In my previous post, we had discussed Ujjayi Pranayama, the steps to perform it and its benefits. This post, we shall see 6 variations of Ujjayi Pranayama.
- Inhale slowly and deeply through both nostrils. The lungs should be full.
- Exhale slowly through both nostrils to evacuate the lungs completely.
This completes one cycle. Repeat the cycles for 10 to 15 minutes. See that the pranayama is done through pulmonary breathing and not through abdominal breathing.
While performing the basic form of Ujjayi Pranayama, fix your awareness on the inhalations and the exhalations. Think that you are imbibing prana from the all-pervading universal source, infusing all the cells of the body with it and storing it in the chakras. This is important.
Variety – 2 (With Ajapa Japa)
All human beings, from birth to death, are busy in uttering the mantra so’ham in the course of their normal respiration. They silently utter so during inhalations and during exhalation. Unconsciously they do it. The sound is clearly audible to the Yogi in his intense state of dhyana or samadhi. This process is known as ajapa japa.
To perform variety-2 of Ujjayi Pranayama, introduce the ajapa japa in the basic form of ujjayi.
While inhaling, mentally utter (without producing sound) so and, while exhaling, ham. In synchronization with uttering the mantra so, shift your awareness from the nostrils through your ajna chakra, and sahasrara down to muladhara, and with uttering the mantra ham, shift your awareness from the muladhara through the sahasrara and the ajna to the nostrils.
Variety – 3 (With Pranava Japa)
It is the same basic form of Ujjayi with the introduction of the japa of pranava (‘om’). While inhaling, mentally utter om and while exhaling, also do the same pranava japa, om.
Every entity of the universe, living or non-living, and the universe as a whole is constantly busing in the subtle utterance of the pranava. This universal japa is unconsciously done. Its sound is clearly audible to a yogi in his intense state of dhyana or samadhi.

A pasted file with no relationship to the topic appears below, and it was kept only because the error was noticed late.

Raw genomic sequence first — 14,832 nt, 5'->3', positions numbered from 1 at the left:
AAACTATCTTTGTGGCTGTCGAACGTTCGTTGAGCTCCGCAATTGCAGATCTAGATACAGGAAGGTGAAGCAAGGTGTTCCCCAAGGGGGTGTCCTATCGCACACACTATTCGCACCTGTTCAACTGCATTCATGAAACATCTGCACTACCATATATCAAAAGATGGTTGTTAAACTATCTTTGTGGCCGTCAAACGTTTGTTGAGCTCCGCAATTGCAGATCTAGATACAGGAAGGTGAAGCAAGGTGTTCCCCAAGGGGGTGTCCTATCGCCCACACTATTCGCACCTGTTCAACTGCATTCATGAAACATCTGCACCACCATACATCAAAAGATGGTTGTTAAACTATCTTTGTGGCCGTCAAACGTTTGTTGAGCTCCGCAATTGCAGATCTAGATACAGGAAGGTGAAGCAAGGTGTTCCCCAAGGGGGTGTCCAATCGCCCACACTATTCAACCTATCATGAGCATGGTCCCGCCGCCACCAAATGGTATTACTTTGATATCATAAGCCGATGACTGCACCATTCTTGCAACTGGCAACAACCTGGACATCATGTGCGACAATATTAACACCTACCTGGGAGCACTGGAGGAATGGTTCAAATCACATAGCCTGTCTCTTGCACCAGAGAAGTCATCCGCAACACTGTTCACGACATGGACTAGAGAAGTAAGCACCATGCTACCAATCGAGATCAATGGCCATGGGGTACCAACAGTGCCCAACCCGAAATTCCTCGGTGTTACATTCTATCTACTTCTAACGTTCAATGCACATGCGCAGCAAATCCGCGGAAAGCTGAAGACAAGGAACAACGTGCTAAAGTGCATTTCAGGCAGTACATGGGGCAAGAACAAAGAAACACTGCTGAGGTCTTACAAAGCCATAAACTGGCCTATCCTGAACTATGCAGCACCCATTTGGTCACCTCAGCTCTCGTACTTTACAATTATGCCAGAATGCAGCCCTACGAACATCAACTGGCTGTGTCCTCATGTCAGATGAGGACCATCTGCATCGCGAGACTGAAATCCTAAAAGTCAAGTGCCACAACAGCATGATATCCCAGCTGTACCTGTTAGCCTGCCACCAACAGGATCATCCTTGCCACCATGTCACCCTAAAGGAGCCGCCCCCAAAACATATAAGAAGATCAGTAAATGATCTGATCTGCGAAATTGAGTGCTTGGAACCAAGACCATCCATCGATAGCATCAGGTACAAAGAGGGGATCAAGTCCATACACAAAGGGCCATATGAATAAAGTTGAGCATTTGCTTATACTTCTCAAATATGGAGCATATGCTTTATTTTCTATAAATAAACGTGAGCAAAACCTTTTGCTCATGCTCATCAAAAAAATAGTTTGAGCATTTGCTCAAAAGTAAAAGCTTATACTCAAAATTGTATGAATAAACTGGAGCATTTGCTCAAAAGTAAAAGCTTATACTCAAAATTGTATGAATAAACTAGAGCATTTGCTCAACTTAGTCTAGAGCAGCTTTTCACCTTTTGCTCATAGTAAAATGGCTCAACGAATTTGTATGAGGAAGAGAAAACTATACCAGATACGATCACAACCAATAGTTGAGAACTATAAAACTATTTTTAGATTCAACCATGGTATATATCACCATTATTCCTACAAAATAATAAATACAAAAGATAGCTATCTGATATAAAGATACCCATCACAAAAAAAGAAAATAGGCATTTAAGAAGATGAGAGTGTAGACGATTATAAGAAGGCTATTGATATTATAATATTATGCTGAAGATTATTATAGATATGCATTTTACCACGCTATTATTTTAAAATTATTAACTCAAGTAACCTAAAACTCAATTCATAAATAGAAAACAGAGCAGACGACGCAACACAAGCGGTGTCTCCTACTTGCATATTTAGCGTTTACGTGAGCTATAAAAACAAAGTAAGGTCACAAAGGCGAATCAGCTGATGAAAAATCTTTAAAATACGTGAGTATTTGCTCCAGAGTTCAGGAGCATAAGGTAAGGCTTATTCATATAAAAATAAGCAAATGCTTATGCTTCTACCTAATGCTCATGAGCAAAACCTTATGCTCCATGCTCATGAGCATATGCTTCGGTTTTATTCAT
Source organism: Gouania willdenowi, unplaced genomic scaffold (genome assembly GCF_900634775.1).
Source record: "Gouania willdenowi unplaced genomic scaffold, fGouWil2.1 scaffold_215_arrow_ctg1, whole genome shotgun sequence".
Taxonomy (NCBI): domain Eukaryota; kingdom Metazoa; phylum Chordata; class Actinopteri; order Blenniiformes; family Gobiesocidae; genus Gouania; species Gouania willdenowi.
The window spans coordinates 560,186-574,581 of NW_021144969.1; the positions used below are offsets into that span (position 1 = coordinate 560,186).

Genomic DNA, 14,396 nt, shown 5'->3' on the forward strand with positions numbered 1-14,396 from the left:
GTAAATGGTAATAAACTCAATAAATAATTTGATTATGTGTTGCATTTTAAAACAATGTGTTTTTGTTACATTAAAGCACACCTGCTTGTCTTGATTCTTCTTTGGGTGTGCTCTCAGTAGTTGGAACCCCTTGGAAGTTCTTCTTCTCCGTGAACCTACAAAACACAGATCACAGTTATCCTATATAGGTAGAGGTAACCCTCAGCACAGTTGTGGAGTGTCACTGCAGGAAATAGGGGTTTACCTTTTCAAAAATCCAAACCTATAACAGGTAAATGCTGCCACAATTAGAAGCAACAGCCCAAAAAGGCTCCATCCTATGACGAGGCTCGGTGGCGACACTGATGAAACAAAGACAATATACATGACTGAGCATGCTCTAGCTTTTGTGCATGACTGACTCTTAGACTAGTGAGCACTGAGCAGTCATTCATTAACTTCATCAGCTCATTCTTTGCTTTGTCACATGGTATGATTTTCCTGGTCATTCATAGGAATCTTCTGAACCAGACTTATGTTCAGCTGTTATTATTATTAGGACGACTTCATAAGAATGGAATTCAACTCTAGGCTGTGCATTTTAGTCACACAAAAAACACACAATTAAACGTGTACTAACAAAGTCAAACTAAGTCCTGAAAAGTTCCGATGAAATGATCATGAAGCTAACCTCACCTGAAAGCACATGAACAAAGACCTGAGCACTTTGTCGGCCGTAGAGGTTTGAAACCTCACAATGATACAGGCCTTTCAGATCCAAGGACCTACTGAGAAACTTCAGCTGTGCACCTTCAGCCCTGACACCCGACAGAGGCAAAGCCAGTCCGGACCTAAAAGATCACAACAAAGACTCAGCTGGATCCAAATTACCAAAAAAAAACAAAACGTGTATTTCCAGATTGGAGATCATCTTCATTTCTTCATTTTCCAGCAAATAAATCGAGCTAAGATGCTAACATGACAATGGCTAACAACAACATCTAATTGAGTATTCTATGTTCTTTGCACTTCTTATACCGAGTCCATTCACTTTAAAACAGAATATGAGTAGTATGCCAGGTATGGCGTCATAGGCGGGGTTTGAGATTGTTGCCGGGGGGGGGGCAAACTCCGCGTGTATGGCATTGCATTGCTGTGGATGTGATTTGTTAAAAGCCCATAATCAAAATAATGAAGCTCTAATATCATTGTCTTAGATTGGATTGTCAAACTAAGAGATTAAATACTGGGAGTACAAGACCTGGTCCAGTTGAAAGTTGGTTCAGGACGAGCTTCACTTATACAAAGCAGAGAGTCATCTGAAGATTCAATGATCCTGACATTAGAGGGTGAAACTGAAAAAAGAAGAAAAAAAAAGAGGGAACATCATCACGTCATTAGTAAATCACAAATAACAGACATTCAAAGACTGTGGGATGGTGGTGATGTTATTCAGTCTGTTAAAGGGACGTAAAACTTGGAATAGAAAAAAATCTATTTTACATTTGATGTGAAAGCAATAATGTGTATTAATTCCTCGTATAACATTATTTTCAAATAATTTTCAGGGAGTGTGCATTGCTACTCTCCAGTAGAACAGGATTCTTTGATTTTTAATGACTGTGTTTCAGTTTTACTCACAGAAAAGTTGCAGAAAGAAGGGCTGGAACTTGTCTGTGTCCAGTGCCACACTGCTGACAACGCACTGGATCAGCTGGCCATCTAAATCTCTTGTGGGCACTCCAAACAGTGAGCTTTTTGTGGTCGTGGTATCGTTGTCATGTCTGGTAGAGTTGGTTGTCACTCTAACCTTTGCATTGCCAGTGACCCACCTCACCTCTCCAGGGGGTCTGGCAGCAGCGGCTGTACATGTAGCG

The shifting of awareness during inhalations and exhalations follows the same pattern as in variety-2.
Variety – 4 (With Jalandhara Bandha)
Sit in siddhasana, padmasana, or svastikasana with jalandhara bandha or chin mudra. Inhale and exhale as in variety-1. Listen to the sibilant sound (ssss) during inhalation and the aspirate sound (hhhh) during exhalation.
After each inhalation and exhalation, allow a fractional pause. This momentary pause is not the real kumbhaka.
Note: Jalandhara Bandha is usually practiced during antara kumbhaka and bahya kumbhaka. It is not usually recommended for puraka* and recaka*. The usual recommendation is: ‘Do not inhale and exhale while you are in the Jalandhara Bandha. However, Ujjayi pranayama is an exception. Jalandhara Bandha can be practiced during all the three states (puraka, kumbhaka, and recaka) of ujjayi. It may preferably be dispensed within ujjayi when done in a standing or a lying down posture or in a sitting posture on a hard chair.
Variety – 5 (With Khechari-Mudra and Jalandhara Bandha)
This is the same as variety-4 except the following.
Add Khechari-Mudra to Jalandhara Bandha and chin-mudra. Khechari-Muda is not practiced in a supine* posture. Hence, do not practice variety-5, in savasana.
Variety – 6 (With Antara Kumbhaka and Bahya Kumbhaka)
Exhale (recaka) fully. Retain your breath outside for two seconds. During this bahya kumbhaka, remain in Jalandhara Bandha and Uddiyana Bandha.
Release the bandhaas and inhale fully. Repeat the cycles.
Be aware of the inhalations with the sibilant sound (ssss) and the exhalations with the aspirated sound (hhhhaaaa).
Gradually increase the period of bahya kumbhaka up to 5 seconds.
Note 1: Uddiyana Bandha is practiced during recaka and bahya kumbhaka only. It is contraindicated during puraka and antara kumbhaka. Its practice would strain the heart if done simultaneously with inhalation or internal retention.
Note 2: Mula bandha is not contraindicated during any stage of pranayama. However, both mula bandha and jalandhara bandha are specifically recommended for antara kumbhaka.
Very little risk is involved in Ujjayi pranayama when done without kumbhaka. It is comparatively easy for practice. It is recommended for everybody unless someone has any serious health problem such as heart disease, asthma, and very serious hypertension.
For yoga-nidra, the basic form of ujjayi pranayama (variety-1), or its combination with ajapa japa (variety-2) or pranava japa (variety-3) is highly recommended.
*Aspirate – A sound with an exhalation of breath
*Puraka – Slow, steady, and deep inhalation
*Recaka – Slow, steady, and full exhalation
*Sibilant – Making a hissing sound
*Supine – Lying flat on one’s back – face upwards
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